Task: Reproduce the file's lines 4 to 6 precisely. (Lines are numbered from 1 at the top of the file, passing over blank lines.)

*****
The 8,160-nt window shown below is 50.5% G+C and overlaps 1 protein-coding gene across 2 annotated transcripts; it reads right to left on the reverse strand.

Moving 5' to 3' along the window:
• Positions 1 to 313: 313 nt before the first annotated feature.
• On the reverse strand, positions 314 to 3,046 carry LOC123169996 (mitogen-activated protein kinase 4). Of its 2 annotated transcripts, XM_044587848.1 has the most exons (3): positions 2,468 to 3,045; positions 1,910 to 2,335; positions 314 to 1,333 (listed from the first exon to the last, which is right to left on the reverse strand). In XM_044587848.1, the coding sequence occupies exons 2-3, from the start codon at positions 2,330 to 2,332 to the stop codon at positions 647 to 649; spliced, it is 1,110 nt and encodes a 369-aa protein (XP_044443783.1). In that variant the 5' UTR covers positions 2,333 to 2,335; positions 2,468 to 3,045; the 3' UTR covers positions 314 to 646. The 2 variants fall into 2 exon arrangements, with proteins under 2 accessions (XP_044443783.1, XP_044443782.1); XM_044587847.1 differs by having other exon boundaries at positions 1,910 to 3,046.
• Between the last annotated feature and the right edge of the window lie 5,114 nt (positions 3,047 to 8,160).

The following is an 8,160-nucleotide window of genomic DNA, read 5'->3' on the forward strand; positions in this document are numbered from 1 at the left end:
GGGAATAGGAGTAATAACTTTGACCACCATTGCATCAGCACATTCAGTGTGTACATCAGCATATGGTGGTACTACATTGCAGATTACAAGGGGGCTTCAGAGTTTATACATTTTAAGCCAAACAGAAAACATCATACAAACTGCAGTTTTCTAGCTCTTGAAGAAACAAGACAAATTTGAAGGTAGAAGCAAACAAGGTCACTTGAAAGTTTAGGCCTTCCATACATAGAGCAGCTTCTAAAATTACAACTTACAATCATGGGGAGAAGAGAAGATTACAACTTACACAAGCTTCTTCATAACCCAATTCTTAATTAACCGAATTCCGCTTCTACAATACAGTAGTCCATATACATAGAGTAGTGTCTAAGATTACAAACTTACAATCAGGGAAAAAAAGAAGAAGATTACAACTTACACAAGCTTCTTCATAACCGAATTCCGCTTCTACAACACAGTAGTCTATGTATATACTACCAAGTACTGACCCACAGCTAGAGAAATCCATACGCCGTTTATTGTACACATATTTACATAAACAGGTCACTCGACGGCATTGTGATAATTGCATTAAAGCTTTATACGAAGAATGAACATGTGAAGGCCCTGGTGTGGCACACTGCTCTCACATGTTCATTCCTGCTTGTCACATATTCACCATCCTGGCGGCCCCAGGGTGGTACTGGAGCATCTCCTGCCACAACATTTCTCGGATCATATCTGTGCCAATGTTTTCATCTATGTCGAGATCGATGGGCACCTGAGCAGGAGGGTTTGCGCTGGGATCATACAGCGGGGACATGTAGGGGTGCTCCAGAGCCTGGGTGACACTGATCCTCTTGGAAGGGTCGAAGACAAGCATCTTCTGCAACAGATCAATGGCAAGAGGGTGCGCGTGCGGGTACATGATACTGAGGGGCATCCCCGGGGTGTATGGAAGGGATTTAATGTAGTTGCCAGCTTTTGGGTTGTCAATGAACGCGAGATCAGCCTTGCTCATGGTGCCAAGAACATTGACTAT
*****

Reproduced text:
• On the reverse strand, positions 314 to 3,046 carry LOC123169996 (mitogen-activated protein kinase 4). Of its 2 annotated transcripts, XM_044587848.1 has the most exons (3): positions 2,468 to 3,045; positions 1,910 to 2,335; positions 314 to 1,333 (listed from the first exon to the last, which is right to left on the reverse strand). In XM_044587848.1, the coding sequence occupies exons 2-3, from the start codon at positions 2,330 to 2,332 to the stop codon at positions 647 to 649; spliced, it is 1,110 nt and encodes a 369-aa protein (XP_044443783.1). In that variant the 5' UTR covers positions 2,333 to 2,335; positions 2,468 to 3,045; the 3' UTR covers positions 314 to 646. The 2 variants fall into 2 exon arrangements, with proteins under 2 accessions (XP_044443783.1, XP_044443782.1); XM_044587847.1 differs by having other exon boundaries at positions 1,910 to 3,046.
• Between the last annotated feature and the right edge of the window lie 5,114 nt (positions 3,047 to 8,160).

The following is an 8,160-nucleotide window of genomic DNA, read 5'->3' on the forward strand; positions in this document are numbered from 1 at the left end: